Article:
I don't want to seem trite about it, but let me say that there is no shame in seeking help. There is only shame if one needs help and refuses to seek it.
 
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newarrior

I have mild moderate Aortic Stenosis live Bangkok
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Newarrior, it seems as if you are experiencing success as an actor. The way you write about it makes me think that you are naturally gifted as a performer. Can you allow yourself to see acting as a success? I’m impressed!
Not much going on on the acting side due to Corona and technically I am not supposed to be working in Asia since I am on retirement visa..Most of my actor work has just been background/as an extra.
 

newarrior

I have mild moderate Aortic Stenosis live Bangkok
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Messages
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Do be aware that post-surgery depression is a real and fairly common occurrence. I know it hit me, but since I knew about it before surgery (thanks to my family here), I didn't become especially worried about its cause or duration.

I distinctly remember sitting in my recliner in the first weeks after surgery and simply breaking down into tears, crying hard for no reason. I just rolled with it, letting it happen, because I could think in my conscious/rational mind that it was a side effect of the surgical trauma. I could also think around the bouts of depression to understand that I was really in a good place, I just needed to let loose now and then. In my case, the occasional teary-eyed times lasted a couple of months and gradually disappeared. I did know well, though, that if things hadn't straightened out I would have sought help - probably would have seen a counselor. I'll have to admit, though, that I may have been better prepared for this than many for a few reasons:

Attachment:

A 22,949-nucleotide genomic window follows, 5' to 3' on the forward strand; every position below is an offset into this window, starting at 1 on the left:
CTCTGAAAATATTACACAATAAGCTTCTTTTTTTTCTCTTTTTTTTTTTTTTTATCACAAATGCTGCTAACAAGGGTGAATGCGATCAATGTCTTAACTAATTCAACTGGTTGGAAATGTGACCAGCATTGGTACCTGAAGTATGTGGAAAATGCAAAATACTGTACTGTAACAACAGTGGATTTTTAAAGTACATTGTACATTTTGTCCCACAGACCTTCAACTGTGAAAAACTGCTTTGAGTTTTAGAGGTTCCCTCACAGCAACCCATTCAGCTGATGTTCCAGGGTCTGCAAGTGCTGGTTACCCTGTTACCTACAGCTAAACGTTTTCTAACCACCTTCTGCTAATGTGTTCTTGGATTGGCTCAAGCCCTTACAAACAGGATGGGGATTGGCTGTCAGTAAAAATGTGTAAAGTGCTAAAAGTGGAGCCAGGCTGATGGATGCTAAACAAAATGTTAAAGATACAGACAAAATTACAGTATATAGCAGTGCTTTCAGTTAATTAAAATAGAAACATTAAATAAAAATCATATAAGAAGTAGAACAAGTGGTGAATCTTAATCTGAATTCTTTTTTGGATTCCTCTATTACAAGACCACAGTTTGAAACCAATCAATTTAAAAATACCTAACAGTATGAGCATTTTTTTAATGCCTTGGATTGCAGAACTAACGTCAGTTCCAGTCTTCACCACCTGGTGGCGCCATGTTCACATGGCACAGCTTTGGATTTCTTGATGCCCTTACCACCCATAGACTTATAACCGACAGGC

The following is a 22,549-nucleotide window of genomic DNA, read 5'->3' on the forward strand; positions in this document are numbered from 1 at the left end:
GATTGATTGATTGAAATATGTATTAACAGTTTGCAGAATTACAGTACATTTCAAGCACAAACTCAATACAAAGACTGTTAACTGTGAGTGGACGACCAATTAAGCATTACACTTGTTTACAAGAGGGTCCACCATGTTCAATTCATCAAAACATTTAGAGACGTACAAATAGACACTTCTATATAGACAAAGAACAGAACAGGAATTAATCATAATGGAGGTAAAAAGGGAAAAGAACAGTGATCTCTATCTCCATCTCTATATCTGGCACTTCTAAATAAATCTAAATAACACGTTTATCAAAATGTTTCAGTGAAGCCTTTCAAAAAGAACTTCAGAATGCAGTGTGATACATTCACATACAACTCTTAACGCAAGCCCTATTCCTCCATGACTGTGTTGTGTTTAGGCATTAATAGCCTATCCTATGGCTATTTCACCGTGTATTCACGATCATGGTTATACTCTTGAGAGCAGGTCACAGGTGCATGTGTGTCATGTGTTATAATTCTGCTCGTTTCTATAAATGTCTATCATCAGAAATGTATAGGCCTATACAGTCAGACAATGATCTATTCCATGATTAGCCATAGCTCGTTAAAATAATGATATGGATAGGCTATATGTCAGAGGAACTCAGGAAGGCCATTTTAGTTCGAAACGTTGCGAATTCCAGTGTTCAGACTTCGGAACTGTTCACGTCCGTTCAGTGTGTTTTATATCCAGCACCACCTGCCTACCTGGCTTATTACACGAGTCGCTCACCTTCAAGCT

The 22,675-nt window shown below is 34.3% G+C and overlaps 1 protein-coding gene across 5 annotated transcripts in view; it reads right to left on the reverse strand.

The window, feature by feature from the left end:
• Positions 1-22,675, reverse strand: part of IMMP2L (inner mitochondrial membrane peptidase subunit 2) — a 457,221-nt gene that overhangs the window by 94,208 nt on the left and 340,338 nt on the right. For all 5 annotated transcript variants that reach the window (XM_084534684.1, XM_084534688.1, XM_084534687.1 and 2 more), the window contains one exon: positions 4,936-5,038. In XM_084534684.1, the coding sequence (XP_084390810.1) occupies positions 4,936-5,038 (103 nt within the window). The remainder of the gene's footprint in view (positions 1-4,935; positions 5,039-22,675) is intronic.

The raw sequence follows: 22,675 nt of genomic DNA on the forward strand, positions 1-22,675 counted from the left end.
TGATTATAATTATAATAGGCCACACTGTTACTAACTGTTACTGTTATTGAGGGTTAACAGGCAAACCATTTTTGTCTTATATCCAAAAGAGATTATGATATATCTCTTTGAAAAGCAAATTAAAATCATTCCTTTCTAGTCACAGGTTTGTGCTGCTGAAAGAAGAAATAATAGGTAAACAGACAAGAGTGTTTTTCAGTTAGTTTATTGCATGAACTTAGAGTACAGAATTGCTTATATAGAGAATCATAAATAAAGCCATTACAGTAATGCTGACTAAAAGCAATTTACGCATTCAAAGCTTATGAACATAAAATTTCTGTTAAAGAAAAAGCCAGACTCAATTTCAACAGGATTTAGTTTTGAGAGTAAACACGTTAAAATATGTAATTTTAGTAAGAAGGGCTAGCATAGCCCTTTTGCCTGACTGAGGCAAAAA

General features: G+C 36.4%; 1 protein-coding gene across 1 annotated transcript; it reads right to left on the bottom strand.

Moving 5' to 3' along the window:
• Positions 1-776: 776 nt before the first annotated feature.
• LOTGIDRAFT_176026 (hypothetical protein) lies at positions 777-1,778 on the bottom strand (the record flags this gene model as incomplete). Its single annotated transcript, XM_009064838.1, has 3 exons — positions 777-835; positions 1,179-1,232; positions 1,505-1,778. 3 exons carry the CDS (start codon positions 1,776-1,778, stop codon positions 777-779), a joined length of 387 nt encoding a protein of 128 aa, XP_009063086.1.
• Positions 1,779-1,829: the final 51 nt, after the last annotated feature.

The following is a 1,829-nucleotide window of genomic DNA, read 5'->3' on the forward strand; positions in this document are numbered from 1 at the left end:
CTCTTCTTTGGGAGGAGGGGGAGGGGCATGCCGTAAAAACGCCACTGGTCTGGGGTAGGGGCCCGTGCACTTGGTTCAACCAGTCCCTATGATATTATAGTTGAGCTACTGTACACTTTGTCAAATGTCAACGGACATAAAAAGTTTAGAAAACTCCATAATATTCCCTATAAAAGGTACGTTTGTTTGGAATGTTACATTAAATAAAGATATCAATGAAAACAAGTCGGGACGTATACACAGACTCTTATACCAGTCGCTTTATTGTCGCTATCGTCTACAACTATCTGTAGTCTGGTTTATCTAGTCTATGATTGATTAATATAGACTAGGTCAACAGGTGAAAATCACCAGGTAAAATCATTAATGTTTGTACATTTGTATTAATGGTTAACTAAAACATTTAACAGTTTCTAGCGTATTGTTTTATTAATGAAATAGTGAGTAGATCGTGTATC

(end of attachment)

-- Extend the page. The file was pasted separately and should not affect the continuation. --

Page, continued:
1. Folks here warned me about post-op depression.
2. I've had some college training in psychology (just elective courses, though, I majored in Marketing, minor in Economics).
3. I'm lucky enough to have a daughter who is a Licensed Independent Clinical Social Worker, whose specialty includes counseling.

I don't want to seem trite about it, but let me say that there is no shame in seeking help. There is only shame if one needs help and refuses to seek it.
I have had severe depression depression my whole life--I expect it would get worse post surgery plus I am utterly single and alone..I don't know how I will get through post surgery because I am alone
 

newarrior

I have mild moderate Aortic Stenosis live Bangkok
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Joined
Jun 29, 2019
Messages
437
Location
Bangkok Thailand
Dornole, I love what you wrote! I hope our new member can get some ideas from your strategies. And for me, these are practical & useful skills. Particularly remembering to celebrate small successes. For me, compassion for myself helps, too. Loss of loved ones, or other challenges/failures, can sneak up on me and before I know it, I am not doing what I need to do to keep myself functioning. I stop talking, stop moving, etc. and then, depressed again. But each day provides an opportunity to live again. To celebrate dishes being done and eventually, think about the future.
Thanks
 

newarrior

I have mild moderate Aortic Stenosis live Bangkok
VR.org Supporter
Joined
Jun 29, 2019
Messages
437
Location
Bangkok Thailand